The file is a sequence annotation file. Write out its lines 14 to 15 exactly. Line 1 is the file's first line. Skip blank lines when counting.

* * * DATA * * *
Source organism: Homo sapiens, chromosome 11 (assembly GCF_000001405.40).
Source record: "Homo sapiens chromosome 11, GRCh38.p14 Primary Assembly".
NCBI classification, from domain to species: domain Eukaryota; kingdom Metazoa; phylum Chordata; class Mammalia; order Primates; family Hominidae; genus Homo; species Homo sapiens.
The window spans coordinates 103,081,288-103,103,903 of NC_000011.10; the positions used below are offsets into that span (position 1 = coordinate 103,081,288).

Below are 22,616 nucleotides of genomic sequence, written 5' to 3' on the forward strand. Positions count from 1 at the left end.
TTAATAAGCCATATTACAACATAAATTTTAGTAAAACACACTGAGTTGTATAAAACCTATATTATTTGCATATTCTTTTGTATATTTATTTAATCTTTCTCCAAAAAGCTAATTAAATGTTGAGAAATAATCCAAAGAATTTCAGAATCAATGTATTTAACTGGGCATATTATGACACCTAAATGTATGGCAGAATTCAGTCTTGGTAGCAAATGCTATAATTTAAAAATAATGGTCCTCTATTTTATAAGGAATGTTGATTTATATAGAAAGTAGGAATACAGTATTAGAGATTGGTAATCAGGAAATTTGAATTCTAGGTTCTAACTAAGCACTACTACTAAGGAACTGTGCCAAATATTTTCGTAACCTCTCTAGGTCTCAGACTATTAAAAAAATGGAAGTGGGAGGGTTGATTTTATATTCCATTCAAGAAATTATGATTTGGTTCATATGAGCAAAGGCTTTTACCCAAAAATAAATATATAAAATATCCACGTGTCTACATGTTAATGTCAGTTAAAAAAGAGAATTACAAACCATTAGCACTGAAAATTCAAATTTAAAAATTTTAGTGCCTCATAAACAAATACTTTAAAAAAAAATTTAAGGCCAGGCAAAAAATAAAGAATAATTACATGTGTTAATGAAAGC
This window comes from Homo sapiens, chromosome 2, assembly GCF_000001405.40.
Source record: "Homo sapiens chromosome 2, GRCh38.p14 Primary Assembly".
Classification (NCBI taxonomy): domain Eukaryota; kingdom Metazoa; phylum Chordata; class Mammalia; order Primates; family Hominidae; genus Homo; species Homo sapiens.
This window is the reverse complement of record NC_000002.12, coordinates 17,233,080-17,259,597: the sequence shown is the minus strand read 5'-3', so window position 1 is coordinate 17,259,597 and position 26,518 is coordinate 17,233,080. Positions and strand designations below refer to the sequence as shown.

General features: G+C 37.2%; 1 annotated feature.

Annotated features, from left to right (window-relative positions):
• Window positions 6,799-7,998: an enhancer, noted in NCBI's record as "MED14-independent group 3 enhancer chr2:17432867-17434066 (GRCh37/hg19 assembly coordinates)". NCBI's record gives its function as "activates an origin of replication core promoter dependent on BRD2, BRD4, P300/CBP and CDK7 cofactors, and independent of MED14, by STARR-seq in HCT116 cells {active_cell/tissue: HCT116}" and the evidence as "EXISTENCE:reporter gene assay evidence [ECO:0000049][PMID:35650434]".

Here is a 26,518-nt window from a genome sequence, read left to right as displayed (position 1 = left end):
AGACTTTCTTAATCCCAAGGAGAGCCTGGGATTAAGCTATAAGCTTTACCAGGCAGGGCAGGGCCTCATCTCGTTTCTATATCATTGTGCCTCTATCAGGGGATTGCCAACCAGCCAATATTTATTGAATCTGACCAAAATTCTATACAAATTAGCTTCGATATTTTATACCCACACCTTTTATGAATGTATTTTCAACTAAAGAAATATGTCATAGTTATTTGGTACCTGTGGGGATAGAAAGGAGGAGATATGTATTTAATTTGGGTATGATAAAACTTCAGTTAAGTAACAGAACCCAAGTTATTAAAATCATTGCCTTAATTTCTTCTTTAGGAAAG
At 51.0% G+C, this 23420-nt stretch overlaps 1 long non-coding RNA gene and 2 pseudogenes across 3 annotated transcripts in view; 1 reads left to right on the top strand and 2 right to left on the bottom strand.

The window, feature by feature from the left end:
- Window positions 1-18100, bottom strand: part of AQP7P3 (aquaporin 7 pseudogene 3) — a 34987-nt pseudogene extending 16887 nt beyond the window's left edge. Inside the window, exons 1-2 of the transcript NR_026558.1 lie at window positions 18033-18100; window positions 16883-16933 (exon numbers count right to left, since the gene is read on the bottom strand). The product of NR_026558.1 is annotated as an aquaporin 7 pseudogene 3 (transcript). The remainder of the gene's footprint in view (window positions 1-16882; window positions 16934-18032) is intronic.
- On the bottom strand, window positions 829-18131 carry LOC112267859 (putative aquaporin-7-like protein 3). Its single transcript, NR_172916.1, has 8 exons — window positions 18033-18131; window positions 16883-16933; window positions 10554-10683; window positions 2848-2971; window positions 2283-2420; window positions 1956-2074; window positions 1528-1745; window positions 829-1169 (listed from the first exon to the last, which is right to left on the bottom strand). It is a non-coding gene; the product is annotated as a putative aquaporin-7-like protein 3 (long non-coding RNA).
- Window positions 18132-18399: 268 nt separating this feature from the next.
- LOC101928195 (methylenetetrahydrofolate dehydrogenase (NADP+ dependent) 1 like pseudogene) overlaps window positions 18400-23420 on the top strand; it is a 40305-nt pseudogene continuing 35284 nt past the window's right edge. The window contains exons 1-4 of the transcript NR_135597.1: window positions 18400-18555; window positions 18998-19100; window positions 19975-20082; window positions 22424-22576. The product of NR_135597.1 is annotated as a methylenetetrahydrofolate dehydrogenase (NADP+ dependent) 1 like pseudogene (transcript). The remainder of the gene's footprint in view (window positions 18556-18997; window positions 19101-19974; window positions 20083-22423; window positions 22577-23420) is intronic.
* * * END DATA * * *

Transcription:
Here is a 26,518-nt window from a genome sequence, read left to right as displayed (position 1 = left end):
AGACTTTCTTAATCCCAAGGAGAGCCTGGGATTAAGCTATAAGCTTTACCAGGCAGGGCAGGGCCTCATCTCGTTTCTATATCATTGTGCCTCTATCAGGGGATTGCCAACCAGCCAATATTTATTGAATCTGACCAAAATTCTATACAAATTAGCTTCGATATTTTATACCCACACCTTTTATGAATGTATTTTCAACTAAAGAAATATGTCATAGTTATTTGGTACCTGTGGGGATAGAAAGGAGGAGATATGTATTTAATTTGGGTATGATAAAACTTCAGTTAAGTAACAGAACCCAAGTTATTAAAATCATTGCCTTAATTTCTTCTTTAGGAAAG